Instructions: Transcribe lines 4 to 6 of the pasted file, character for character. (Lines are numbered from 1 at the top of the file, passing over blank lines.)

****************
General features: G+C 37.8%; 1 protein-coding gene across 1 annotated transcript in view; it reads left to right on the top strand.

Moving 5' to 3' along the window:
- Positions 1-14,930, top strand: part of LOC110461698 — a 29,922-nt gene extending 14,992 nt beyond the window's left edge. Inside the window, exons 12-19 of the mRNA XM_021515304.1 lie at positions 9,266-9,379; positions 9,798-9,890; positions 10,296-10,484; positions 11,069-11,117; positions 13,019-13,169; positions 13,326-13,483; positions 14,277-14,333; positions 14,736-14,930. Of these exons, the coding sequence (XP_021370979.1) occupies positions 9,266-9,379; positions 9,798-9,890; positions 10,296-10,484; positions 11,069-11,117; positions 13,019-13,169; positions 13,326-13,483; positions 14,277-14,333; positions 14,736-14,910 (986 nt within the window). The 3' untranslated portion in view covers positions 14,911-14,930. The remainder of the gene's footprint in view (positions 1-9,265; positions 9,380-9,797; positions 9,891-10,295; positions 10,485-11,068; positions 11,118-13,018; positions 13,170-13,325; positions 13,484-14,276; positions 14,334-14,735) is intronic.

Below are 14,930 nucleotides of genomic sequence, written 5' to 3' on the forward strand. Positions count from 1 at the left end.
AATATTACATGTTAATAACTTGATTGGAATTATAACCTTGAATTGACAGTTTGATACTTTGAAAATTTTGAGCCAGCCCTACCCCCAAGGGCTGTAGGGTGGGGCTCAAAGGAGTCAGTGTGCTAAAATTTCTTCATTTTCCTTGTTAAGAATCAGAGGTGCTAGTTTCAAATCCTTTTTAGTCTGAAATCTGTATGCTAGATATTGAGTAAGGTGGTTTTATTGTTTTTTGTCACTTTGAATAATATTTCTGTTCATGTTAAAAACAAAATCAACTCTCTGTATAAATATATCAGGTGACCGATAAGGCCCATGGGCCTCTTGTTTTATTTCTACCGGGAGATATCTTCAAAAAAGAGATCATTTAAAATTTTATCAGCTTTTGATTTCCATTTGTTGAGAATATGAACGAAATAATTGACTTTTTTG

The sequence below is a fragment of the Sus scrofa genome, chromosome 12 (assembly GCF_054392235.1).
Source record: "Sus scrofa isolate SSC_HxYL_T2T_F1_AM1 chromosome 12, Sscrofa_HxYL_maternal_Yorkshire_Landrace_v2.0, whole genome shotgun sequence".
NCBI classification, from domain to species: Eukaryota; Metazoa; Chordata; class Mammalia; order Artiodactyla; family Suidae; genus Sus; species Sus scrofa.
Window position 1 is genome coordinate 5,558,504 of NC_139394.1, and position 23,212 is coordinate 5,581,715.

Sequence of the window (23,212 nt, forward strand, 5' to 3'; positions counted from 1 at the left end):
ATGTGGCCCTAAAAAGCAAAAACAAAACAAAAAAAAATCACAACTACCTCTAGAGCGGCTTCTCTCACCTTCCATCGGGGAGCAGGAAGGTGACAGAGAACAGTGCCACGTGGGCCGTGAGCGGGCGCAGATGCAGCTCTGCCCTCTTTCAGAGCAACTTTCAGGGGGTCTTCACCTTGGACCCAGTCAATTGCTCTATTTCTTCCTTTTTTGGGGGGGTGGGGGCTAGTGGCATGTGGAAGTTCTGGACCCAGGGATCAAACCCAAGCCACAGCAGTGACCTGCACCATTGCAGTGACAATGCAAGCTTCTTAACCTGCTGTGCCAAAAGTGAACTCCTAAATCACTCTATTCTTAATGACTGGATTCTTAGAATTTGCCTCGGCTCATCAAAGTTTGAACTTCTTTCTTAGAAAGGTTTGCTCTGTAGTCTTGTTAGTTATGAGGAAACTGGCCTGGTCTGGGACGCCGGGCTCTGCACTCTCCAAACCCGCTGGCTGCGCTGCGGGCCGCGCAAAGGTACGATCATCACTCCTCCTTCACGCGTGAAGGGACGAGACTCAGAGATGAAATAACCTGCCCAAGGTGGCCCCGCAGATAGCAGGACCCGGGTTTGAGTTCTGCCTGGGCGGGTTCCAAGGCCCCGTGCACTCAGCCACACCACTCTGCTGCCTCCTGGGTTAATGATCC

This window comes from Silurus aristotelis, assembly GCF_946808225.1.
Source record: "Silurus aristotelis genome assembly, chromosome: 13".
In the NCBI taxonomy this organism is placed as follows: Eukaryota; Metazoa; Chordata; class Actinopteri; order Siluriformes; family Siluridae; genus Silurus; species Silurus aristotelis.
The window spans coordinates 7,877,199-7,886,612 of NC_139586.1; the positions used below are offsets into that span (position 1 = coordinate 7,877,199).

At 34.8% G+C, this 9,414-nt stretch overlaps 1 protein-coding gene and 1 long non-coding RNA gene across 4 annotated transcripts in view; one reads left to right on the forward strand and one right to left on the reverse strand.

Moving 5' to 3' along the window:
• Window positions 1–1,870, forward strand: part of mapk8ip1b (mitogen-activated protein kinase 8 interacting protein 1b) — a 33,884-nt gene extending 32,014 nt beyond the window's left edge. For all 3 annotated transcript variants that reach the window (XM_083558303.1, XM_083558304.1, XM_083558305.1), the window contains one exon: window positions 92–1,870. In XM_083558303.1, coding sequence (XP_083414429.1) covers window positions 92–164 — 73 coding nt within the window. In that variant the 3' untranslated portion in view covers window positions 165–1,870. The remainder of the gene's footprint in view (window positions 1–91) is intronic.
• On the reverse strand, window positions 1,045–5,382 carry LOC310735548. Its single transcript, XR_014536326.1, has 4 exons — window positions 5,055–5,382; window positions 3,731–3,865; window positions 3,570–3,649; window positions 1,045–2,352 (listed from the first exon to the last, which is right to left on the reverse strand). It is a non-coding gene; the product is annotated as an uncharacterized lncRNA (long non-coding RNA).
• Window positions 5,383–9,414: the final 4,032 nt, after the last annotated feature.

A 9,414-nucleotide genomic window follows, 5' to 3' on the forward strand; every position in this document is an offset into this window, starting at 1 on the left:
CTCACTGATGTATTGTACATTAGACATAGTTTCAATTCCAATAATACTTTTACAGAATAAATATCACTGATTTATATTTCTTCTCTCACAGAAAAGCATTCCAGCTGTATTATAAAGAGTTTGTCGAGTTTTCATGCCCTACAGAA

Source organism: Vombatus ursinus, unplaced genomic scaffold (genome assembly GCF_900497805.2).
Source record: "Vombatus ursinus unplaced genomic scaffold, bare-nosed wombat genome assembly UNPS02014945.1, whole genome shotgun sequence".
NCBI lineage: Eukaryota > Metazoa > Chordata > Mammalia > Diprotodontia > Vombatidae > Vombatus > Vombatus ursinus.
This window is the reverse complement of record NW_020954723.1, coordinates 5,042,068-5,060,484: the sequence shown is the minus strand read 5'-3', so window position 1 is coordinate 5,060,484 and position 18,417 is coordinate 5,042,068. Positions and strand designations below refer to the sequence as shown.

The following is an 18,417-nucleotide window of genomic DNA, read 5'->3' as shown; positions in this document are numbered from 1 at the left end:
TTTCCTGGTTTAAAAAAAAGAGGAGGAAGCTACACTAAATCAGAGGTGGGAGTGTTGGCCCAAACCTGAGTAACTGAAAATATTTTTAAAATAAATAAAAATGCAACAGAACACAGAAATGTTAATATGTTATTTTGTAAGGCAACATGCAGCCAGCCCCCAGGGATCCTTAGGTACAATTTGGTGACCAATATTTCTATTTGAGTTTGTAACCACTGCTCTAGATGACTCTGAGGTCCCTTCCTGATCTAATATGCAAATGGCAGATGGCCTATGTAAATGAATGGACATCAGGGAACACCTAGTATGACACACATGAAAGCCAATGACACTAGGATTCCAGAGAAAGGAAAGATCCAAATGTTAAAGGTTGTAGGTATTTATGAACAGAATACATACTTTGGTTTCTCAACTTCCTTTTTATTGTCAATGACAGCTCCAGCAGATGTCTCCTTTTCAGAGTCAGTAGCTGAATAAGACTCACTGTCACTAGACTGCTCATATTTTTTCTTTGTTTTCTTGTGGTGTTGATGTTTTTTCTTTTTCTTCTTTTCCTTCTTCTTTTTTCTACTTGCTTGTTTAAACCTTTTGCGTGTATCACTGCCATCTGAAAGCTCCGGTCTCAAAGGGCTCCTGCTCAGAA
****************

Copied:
Below are 14,930 nucleotides of genomic sequence, written 5' to 3' on the forward strand. Positions count from 1 at the left end.
AATATTACATGTTAATAACTTGATTGGAATTATAACCTTGAATTGACAGTTTGATACTTTGAAAATTTTGAGCCAGCCCTACCCCCAAGGGCTGTAGGGTGGGGCTCAAAGGAGTCAGTGTGCTAAAATTTCTTCATTTTCCTTGTTAAGAATCAGAGGTGCTAGTTTCAAATCCTTTTTAGTCTGAAATCTGTATGCTAGATATTGAGTAAGGTGGTTTTATTGTTTTTTGTCACTTTGAATAATATTTCTGTTCATGTTAAAAACAAAATCAACTCTCTGTATAAATATATCAGGTGACCGATAAGGCCCATGGGCCTCTTGTTTTATTTCTACCGGGAGATATCTTCAAAAAAGAGATCATTTAAAATTTTATCAGCTTTTGATTTCCATTTGTTGAGAATATGAACGAAATAATTGACTTTTTTG

The sequence below is a fragment of the Sus scrofa genome, chromosome 12 (assembly GCF_054392235.1).